Bernie Sanders, another leading candidate, has been a vocal supporter of the Green New Deal proposal supported by many progressive Democrats. It includes significant infrastructure upgrades. He’s also a proponent of building out high speed rail, increasing use of electric vehicles and expanding public transit in service of reducing carbon emissions. He currently has little planned for bridges, roads and other traditional infrastructure legacy projects.
Similar to Bernie Sanders, Marianne Williamson‘s proposal is focused on the environment. It promotes the use of electric vehicles and recommends building more charging stations. It also includes plans for rebuilding and enhancing rail lines and investing in public transit all over the country. Again, she currently has nothing planned for legacy transportation assets.
Similarly, Julian Castro, has called for a climate-conscious infrastructure plan that includes a $200 billion Green Infrastructure Fund that would be used for public transportation, electric vehicle charging stations and other mostly energy-related things. He has little set aside for rehabilitating bridges, roads and other existing infrastructure.
Beto O’Rourke includes a proposal for investing in infrastructure as part of a broader, decade-long, $1.5 trillion plan to respond to climate change. A significant part of that would go toward research rather than project-specific work. The plan includes specific grants dedicated to transportation initiatives that lower commute times, cut the number of vehicle crashes and reduce carbon emissions. Some of these could include improving current bridge infrastructure.
Surprisingly, Elizabeth Warren, the candidate with a plan for everything, has no infrastructure proposal. To date, the only thing she’s said is that all related projects should be built using American-made materials manufactured by workers who are paid a fair wage.
By contrast, Seth Moulton’s infrastructure platform is one of the few that focuses on repairing traditional transportation infrastructure, especially bridges and roads. He also supports enhancing high speed rail, as well as water-related projects and rural broadband.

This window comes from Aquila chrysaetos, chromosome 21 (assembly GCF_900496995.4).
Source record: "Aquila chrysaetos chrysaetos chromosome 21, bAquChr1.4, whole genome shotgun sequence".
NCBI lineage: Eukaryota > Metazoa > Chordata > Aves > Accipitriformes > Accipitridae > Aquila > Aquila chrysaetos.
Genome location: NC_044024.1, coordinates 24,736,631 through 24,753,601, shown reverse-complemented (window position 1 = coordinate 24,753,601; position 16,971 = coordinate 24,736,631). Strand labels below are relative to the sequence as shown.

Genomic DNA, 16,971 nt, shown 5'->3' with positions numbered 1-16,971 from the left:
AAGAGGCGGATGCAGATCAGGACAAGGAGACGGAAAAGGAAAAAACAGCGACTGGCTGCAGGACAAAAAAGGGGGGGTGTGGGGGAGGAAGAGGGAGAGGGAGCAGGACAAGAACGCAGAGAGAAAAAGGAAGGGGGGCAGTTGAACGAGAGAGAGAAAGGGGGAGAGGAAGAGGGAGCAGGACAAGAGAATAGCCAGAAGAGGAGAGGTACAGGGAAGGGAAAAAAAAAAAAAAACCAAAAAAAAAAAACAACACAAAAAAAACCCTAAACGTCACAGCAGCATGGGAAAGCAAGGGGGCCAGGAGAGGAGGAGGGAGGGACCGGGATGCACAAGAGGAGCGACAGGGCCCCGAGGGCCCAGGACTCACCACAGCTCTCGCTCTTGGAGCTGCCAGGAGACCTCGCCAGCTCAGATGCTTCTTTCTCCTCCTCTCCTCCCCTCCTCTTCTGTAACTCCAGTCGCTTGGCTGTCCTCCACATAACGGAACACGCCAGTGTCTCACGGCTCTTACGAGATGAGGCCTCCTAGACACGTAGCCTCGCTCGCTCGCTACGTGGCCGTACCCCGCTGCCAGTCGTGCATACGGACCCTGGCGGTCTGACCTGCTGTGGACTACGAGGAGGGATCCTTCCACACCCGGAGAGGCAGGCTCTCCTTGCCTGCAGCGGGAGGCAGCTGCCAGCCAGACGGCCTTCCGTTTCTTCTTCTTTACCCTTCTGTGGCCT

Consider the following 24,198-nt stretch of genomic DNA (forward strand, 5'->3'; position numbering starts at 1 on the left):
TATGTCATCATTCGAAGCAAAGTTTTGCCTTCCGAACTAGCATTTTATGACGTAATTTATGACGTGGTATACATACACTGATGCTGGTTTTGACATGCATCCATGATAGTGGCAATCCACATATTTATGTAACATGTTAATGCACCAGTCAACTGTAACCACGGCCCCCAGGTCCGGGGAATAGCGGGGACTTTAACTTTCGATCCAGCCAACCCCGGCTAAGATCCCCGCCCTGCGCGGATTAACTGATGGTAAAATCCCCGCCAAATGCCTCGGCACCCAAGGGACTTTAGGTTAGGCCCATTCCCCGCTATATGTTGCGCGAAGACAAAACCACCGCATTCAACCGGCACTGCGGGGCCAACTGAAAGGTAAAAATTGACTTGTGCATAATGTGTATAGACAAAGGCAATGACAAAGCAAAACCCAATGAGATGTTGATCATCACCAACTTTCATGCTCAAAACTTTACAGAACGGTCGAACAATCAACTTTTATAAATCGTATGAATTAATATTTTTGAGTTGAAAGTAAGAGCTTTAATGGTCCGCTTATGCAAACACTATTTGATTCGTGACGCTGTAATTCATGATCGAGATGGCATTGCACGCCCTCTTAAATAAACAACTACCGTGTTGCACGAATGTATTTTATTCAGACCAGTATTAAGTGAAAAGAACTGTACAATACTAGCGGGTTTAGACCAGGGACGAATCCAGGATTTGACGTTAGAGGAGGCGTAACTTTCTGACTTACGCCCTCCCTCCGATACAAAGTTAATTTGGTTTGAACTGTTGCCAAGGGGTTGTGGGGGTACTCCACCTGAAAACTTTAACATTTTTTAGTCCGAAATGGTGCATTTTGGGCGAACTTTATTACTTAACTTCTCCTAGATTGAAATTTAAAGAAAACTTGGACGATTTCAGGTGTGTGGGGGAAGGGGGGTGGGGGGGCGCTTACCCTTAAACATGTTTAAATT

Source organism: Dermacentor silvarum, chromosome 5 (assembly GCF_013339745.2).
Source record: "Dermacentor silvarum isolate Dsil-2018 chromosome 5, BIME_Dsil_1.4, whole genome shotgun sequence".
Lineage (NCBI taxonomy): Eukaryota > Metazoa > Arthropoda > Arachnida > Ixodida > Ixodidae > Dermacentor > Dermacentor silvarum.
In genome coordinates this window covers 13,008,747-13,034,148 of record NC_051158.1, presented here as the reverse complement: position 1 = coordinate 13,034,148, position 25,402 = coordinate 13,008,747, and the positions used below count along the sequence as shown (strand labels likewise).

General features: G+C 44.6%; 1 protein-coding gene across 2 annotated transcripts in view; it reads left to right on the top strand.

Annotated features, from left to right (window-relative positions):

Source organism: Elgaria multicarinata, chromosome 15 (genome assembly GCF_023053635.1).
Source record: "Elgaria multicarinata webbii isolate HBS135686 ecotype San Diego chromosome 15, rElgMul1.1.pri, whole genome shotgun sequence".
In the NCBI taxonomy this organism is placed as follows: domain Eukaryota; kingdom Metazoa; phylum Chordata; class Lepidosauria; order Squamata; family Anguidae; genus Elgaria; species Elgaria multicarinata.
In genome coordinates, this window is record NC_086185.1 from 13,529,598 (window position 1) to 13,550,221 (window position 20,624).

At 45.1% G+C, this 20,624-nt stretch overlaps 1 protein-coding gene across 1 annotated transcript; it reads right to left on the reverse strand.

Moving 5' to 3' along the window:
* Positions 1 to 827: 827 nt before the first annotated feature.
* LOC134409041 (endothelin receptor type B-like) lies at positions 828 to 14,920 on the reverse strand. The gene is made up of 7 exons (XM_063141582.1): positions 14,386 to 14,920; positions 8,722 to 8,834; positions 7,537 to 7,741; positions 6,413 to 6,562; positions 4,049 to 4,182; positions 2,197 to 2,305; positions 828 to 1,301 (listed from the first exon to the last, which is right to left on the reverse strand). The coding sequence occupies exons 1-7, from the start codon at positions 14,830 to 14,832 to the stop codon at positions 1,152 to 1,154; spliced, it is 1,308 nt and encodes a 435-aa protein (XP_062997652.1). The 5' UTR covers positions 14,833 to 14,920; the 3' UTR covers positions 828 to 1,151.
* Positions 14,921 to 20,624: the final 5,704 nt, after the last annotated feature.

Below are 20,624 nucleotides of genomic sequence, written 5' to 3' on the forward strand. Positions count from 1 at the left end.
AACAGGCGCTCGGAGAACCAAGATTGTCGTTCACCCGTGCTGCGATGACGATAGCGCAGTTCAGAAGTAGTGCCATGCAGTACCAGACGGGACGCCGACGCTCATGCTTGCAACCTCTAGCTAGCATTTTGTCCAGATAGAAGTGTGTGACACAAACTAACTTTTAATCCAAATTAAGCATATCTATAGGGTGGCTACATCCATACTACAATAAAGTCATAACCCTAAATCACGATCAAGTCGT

The candidate most vocal about about bridges and roads is Michael Bennet. He has outlined plans to rebuild crumbling infrastructure, and expand existing transit systems and airports. He’s also committed to making rural broadband more accessible.
Another leading candidate, South Bend, Indiana, Mayor Pete Buttigieg calls for a major federal investment in transportation, along with clean water, broadband in rural areas and projects that respond to climate change.
Andrew Yang has proposed spending $1 trillion over five years — a significant amount of money over a relatively short period of time — on unspecified infrastructure projects.
John Hickenlooper, who was one of the first candidates to leave the race, proposed a $1 trillion investment in infrastructure focused heavily on clean energy and rural broadband.
John Delaney has been the only candidate to take a traditionally unpopular approach to funding infrastructure spend. He wants to raise the gas tax, combined with raising corporate tax rates. His proposal is among the most detailed of any candidate running for president. It’s a $1 trillion, 10-year plan with a $250 billion federal contribution. The rest would come from state and local contributions, along with public-private partnerships. He also proposes a $50 billion infrastructure bank to fund transportation projects, along with energy, water and telecommunications initiatives.
One Democratic candidate stands out from all the rest. Tulsi Gabbert recommends paying for infrastructure by cutting spending on wars and other military conflicts overseas. She’s not the only political leader to make a similar proposal. Former President Barack Obama endorsed the same idea. However, Congress never supported it.
We will continue to provide information on this topic as candidates release more detailed proposalsabout how they plan to deal with the nation’s bridge infrastructure crisis.